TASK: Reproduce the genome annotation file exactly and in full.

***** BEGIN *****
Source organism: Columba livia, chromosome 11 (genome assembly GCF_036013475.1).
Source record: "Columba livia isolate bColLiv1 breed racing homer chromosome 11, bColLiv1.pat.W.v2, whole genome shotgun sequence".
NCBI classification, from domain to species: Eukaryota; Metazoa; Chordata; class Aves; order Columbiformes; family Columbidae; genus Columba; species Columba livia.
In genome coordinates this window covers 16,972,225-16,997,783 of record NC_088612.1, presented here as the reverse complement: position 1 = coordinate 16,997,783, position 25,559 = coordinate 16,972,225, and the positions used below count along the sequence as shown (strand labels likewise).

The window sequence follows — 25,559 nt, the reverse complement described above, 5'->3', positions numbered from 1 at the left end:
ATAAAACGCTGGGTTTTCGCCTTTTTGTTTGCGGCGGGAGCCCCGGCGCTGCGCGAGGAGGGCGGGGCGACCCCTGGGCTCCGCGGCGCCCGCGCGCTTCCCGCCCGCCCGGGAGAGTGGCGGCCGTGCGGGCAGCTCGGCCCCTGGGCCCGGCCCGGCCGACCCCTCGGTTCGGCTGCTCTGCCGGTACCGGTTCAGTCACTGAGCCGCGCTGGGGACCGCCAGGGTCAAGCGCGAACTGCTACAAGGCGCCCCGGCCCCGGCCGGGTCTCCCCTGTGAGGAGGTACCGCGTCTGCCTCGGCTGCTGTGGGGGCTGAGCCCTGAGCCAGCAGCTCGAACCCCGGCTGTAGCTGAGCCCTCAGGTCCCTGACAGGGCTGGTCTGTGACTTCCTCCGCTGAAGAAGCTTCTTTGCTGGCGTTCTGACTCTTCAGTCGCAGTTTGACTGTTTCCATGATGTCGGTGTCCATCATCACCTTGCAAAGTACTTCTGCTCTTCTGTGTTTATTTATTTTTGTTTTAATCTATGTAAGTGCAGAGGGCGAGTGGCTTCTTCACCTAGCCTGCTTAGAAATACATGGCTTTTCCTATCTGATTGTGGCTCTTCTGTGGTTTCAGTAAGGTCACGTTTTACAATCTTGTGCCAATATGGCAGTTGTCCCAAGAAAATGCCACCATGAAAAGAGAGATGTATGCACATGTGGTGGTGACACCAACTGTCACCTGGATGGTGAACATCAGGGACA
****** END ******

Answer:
Source organism: Columba livia, chromosome 11 (genome assembly GCF_036013475.1).
Source record: "Columba livia isolate bColLiv1 breed racing homer chromosome 11, bColLiv1.pat.W.v2, whole genome shotgun sequence".
NCBI classification, from domain to species: Eukaryota; Metazoa; Chordata; class Aves; order Columbiformes; family Columbidae; genus Columba; species Columba livia.
In genome coordinates this window covers 16,972,225-16,997,783 of record NC_088612.1, presented here as the reverse complement: position 1 = coordinate 16,997,783, position 25,559 = coordinate 16,972,225, and the positions used below count along the sequence as shown (strand labels likewise).

The window sequence follows — 25,559 nt, the reverse complement described above, 5'->3', positions numbered from 1 at the left end:
ATAAAACGCTGGGTTTTCGCCTTTTTGTTTGCGGCGGGAGCCCCGGCGCTGCGCGAGGAGGGCGGGGCGACCCCTGGGCTCCGCGGCGCCCGCGCGCTTCCCGCCCGCCCGGGAGAGTGGCGGCCGTGCGGGCAGCTCGGCCCCTGGGCCCGGCCCGGCCGACCCCTCGGTTCGGCTGCTCTGCCGGTACCGGTTCAGTCACTGAGCCGCGCTGGGGACCGCCAGGGTCAAGCGCGAACTGCTACAAGGCGCCCCGGCCCCGGCCGGGTCTCCCCTGTGAGGAGGTACCGCGTCTGCCTCGGCTGCTGTGGGGGCTGAGCCCTGAGCCAGCAGCTCGAACCCCGGCTGTAGCTGAGCCCTCAGGTCCCTGACAGGGCTGGTCTGTGACTTCCTCCGCTGAAGAAGCTTCTTTGCTGGCGTTCTGACTCTTCAGTCGCAGTTTGACTGTTTCCATGATGTCGGTGTCCATCATCACCTTGCAAAGTACTTCTGCTCTTCTGTGTTTATTTATTTTTGTTTTAATCTATGTAAGTGCAGAGGGCGAGTGGCTTCTTCACCTAGCCTGCTTAGAAATACATGGCTTTTCCTATCTGATTGTGGCTCTTCTGTGGTTTCAGTAAGGTCACGTTTTACAATCTTGTGCCAATATGGCAGTTGTCCCAAGAAAATGCCACCATGAAAAGAGAGATGTATGCACATGTGGTGGTGACACCAACTGTCACCTGGATGGTGAACATCAGGGACA